2. If you can develop an amicable working relationship with opposing counsel, please do so. If you can do this, it will save us time, money and goodwill. This is also true of your relationship with government attorneys who represent administrative agencies in regulatory matters.
3. Please move this matter along. At first, please use the deadlines in the procedural rules. If someone asks you for a two-week extension in discovery, and you believe all he or she needs is an extra week to produce the information or witness requested, tell opposing counsel that a week is enough time. (We will consider filing a motion to compel production.) We have an interest in resolving this matter without more delays.
4. Be timely and substantive; practice "clean hands." Try to provide timely and good responses to opposing counsel's discovery requests and other deadlines. Do this whether or not opposing counsel does it.
5. If you have, or would like to have, a personal relationship with opposing counsel, that's fine, but don't let the relationship hurt us--the client. We don't care as much as you do about your maintaining or developing collegiality with other lawyers in your jurisdiction; in fact, we could not care less.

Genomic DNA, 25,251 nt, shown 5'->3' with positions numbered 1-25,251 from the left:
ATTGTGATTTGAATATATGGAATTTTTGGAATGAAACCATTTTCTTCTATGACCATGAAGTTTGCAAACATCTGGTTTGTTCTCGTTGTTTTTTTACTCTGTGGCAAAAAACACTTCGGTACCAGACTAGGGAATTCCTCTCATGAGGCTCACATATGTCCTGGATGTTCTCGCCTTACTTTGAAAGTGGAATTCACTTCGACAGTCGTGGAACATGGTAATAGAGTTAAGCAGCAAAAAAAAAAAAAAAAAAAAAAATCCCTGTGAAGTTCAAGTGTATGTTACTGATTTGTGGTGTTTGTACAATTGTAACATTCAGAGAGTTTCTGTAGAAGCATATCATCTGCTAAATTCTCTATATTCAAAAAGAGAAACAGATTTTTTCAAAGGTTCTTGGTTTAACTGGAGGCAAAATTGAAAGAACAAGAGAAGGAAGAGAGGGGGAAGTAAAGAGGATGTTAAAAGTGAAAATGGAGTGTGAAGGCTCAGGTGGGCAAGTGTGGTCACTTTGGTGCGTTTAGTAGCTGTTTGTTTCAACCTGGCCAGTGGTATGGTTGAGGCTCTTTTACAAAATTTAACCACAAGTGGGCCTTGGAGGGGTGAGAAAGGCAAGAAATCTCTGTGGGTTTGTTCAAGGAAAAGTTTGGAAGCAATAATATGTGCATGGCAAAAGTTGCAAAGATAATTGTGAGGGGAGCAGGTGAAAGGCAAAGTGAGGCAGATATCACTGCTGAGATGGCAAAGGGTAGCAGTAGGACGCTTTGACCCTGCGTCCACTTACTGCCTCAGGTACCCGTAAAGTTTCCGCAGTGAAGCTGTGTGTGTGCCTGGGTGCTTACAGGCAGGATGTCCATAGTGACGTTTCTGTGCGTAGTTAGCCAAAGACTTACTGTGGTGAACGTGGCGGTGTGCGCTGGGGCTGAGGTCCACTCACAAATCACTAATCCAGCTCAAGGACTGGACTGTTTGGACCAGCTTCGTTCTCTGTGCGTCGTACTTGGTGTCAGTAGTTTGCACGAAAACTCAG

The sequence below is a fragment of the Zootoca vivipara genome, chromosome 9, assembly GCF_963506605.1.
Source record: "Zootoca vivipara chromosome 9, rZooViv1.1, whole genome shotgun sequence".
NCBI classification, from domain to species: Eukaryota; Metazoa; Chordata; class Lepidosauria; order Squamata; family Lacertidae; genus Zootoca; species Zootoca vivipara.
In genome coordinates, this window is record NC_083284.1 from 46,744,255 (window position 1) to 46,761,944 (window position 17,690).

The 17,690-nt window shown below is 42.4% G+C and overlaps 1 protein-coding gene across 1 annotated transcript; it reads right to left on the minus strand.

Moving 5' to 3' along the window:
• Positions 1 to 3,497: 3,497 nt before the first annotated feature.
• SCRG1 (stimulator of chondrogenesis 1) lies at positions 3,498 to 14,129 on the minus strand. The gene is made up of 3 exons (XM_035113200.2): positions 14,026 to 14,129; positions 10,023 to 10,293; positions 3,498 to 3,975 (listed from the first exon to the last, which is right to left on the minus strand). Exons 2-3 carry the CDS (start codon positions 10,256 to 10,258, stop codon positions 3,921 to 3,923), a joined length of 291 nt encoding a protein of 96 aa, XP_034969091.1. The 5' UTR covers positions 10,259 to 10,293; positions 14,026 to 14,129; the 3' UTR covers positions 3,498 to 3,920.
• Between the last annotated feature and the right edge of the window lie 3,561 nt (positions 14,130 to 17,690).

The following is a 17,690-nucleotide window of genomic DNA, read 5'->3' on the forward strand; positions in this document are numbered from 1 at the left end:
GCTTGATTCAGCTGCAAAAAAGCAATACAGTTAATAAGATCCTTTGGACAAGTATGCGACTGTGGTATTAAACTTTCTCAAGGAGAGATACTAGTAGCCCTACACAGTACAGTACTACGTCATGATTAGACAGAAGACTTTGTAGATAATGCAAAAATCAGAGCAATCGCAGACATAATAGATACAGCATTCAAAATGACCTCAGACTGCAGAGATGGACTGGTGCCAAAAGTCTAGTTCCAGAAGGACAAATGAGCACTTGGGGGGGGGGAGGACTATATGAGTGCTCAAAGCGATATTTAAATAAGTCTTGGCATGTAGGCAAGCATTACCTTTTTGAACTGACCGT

6. If opposing counsel shows animosity toward you for following the procedural rules and keeping things moving, that is tough. We hired you to represent us. We would like you to get this done. As your client, we seldom think that aggressiveness and persistence are unprofessional.
7. Conduct your discussions with opposing counsel as if we were listening. No, this does not mean we want you to posture, or fight tooth-and-nail over every point. However, if it's in our interest to reduce a request for an extension of time from 45 days to 15 days, please do so. If we are the plaintiff in commercial litigation, we would like to secure our remedies as soon as possible. When we are the defendant, we would like you to obtain information about the plaintiff's case as soon as you can, determine our exposure and resolve it.